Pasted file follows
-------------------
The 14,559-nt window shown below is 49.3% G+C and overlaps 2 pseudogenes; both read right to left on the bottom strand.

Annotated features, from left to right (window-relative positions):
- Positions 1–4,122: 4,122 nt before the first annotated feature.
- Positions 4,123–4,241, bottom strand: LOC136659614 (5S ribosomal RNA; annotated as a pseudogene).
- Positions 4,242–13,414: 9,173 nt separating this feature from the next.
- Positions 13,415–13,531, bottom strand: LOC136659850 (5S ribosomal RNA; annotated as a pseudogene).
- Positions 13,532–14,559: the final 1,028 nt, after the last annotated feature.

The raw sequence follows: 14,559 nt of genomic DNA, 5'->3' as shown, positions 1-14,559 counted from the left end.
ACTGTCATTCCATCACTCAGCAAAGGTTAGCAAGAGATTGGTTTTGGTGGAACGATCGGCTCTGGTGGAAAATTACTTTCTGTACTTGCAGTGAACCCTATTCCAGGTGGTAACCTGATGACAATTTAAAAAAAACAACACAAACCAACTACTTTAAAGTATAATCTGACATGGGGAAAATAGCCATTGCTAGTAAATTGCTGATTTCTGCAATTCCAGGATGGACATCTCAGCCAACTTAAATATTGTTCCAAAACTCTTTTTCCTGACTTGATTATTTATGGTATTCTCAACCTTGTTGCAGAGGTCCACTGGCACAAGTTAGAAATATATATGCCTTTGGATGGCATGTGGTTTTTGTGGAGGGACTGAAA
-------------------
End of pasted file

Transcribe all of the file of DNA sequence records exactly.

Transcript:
The 14,559-nt window shown below is 49.3% G+C and overlaps 2 pseudogenes; both read right to left on the bottom strand.

Annotated features, from left to right (window-relative positions):
- Positions 1–4,122: 4,122 nt before the first annotated feature.
- Positions 4,123–4,241, bottom strand: LOC136659614 (5S ribosomal RNA; annotated as a pseudogene).
- Positions 4,242–13,414: 9,173 nt separating this feature from the next.
- Positions 13,415–13,531, bottom strand: LOC136659850 (5S ribosomal RNA; annotated as a pseudogene).
- Positions 13,532–14,559: the final 1,028 nt, after the last annotated feature.

The raw sequence follows: 14,559 nt of genomic DNA, 5'->3' as shown, positions 1-14,559 counted from the left end.
ACTGTCATTCCATCACTCAGCAAAGGTTAGCAAGAGATTGGTTTTGGTGGAACGATCGGCTCTGGTGGAAAATTACTTTCTGTACTTGCAGTGAACCCTATTCCAGGTGGTAACCTGATGACAATTTAAAAAAAACAACACAAACCAACTACTTTAAAGTATAATCTGACATGGGGAAAATAGCCATTGCTAGTAAATTGCTGATTTCTGCAATTCCAGGATGGACATCTCAGCCAACTTAAATATTGTTCCAAAACTCTTTTTCCTGACTTGATTATTTATGGTATTCTCAACCTTGTTGCAGAGGTCCACTGGCACAAGTTAGAAATATATATGCCTTTGGATGGCATGTGGTTTTTGTGGAGGGACTGAAA